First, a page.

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A Souped-Up Seaplane Made the World’s First Fully Electric Commercial Flight

Electric cars and motorcycles get a lot of attention and are already rolling on streets across the globe, but land-based vehicles aren’t the only ones trading in gas engines for a battery pack. Planes are getting juiced up, too. On Tuesday, Canadian airline Harbour Air Seaplanes made the first ever fully electric commercial flight, CNN reports. Although it was just a short hop—the plane was in the air for less than 15 minutes—the airline called it a “world-first milestone” for electric flight, according to a statement.

“Today, we made history,” said Greg McDougall, CEO of Harbour Air Seaplanes and the pilot of the plane.

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The airline used a de Havilland DHC-2 Beaver, a popular bush plane in Canada and around the world, that had its internal combustion engine swapped for a 750-horsepower electric motor developed by magniX, an American electric motor manufacturer. McDougall’s flight took place over the Fraser River in Vancouver, where Harbour Air has its seaplane terminal. Although it was a short journey on a small plane, the people involved with the project see it as the beginning of a new era.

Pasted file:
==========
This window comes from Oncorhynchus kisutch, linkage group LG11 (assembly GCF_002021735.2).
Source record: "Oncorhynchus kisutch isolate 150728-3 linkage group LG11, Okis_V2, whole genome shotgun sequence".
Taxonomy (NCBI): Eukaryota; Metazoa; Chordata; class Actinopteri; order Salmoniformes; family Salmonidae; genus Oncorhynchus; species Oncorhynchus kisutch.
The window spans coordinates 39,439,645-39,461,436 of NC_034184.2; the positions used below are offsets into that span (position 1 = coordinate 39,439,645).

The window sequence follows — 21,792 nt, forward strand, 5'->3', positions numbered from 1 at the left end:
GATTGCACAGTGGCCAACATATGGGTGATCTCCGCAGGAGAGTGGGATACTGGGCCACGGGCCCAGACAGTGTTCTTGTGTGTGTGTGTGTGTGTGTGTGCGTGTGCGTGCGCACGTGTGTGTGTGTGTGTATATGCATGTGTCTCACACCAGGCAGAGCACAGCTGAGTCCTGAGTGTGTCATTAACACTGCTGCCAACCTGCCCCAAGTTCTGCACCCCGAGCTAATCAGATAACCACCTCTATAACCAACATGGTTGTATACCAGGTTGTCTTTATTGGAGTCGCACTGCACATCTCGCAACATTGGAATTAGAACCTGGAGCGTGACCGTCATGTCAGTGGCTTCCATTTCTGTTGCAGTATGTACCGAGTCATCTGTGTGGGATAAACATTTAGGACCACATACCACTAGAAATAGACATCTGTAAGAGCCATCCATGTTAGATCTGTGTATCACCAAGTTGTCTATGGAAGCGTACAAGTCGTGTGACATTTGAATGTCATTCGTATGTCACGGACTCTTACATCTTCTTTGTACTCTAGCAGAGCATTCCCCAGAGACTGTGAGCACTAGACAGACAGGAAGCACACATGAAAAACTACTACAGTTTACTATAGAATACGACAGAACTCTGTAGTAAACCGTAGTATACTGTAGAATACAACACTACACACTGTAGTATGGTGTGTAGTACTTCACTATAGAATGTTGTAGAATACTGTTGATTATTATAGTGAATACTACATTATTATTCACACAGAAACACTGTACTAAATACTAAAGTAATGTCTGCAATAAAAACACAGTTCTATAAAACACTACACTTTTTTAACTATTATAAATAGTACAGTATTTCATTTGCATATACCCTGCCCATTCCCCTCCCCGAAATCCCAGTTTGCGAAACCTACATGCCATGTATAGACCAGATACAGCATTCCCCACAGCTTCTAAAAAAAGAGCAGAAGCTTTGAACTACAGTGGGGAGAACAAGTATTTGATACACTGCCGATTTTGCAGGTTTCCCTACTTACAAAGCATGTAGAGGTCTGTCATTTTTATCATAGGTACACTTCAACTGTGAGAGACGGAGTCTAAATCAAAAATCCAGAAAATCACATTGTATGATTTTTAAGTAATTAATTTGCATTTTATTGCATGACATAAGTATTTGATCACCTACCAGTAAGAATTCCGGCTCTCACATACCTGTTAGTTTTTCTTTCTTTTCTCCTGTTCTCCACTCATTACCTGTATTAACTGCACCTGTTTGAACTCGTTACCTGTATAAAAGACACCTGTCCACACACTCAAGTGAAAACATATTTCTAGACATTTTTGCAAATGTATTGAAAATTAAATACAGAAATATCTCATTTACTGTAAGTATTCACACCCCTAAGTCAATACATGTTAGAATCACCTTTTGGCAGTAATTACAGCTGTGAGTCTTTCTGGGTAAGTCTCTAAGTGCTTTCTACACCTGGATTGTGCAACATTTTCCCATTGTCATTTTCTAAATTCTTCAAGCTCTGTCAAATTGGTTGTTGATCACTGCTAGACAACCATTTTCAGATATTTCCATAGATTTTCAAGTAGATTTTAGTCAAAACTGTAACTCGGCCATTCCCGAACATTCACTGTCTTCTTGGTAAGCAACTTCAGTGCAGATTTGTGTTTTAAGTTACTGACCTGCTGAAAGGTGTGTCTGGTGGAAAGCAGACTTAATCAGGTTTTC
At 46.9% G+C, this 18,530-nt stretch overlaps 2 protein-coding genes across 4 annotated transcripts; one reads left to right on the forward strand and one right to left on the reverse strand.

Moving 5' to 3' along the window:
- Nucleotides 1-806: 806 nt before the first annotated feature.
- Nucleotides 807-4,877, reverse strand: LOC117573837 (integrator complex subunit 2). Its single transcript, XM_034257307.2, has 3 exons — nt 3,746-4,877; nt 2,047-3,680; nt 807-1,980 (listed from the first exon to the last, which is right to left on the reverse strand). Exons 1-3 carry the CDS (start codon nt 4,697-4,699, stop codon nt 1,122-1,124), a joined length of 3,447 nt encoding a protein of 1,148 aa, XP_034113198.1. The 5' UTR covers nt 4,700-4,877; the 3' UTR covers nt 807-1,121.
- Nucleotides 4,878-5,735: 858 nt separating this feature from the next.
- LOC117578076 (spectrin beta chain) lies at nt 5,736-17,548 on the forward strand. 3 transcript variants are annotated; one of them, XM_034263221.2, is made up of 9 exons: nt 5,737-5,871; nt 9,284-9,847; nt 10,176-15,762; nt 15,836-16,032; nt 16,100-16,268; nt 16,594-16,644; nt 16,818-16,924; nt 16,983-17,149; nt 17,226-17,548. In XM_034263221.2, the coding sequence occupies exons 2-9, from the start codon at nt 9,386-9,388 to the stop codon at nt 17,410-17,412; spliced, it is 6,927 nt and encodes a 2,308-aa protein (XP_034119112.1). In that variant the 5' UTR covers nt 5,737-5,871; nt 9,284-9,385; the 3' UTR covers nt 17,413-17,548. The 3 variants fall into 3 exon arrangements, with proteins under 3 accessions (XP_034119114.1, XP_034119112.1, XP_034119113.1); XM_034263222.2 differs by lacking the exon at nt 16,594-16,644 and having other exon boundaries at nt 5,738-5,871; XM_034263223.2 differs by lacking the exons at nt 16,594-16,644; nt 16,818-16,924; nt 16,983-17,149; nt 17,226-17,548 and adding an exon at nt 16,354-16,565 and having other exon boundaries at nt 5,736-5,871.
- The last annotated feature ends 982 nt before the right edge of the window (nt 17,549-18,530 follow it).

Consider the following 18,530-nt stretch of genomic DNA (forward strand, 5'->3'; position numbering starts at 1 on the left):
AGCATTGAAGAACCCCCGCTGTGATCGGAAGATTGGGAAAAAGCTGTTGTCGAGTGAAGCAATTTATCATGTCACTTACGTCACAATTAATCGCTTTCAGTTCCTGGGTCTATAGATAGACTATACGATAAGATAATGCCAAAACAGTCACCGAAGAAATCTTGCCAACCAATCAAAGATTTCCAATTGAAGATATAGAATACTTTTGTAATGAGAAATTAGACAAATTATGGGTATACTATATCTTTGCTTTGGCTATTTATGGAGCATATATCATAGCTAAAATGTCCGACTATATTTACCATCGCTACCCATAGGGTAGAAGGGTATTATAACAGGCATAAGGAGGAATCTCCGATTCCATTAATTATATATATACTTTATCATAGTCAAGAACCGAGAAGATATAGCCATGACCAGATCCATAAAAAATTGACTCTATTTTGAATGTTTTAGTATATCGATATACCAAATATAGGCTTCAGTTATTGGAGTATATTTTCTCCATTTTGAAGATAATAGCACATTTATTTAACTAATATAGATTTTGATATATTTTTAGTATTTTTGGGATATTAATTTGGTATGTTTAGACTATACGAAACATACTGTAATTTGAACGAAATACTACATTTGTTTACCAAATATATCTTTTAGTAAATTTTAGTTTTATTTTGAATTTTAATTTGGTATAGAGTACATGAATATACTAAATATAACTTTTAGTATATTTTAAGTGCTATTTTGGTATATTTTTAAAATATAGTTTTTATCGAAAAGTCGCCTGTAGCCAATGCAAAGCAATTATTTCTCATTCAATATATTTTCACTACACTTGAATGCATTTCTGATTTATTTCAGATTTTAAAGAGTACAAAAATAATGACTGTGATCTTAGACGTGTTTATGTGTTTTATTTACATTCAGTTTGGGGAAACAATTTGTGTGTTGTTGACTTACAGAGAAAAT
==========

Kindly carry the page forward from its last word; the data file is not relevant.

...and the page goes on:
“This proves that commercial aviation in all-electric form can work,” Roei Ganzarski, CEO of magniX, told AFP. “This signifies the start of the electric aviation age.”

And now they’re working to make those predictions come true. According to the statement from Harbour Air, the two companies have now begun the process to certify and approve the modified plane so they can retrofit the rest of the airline’s fleet (which includes over 40 aircraft) with electric motors from magniX. Currently, the airline operates up to 300 daily flights to 12 different destinations.

Harbour Air Group HANDOUT/EPA-EFE / Shutterstock
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Compared to a traditional engine, the electric motor has no carbon emissions, reduced noise, and it eliminates the need for fueling. But from the pilot’s perspective, the souped-up Beaver isn’t just eco-friendly. It also adds some extra zip to the 62-year-old plane.

“For me that flight was just like flying a Beaver,” McDougall told AFP, “but it was a Beaver on electric steroids. I actually had to back off on the power.”


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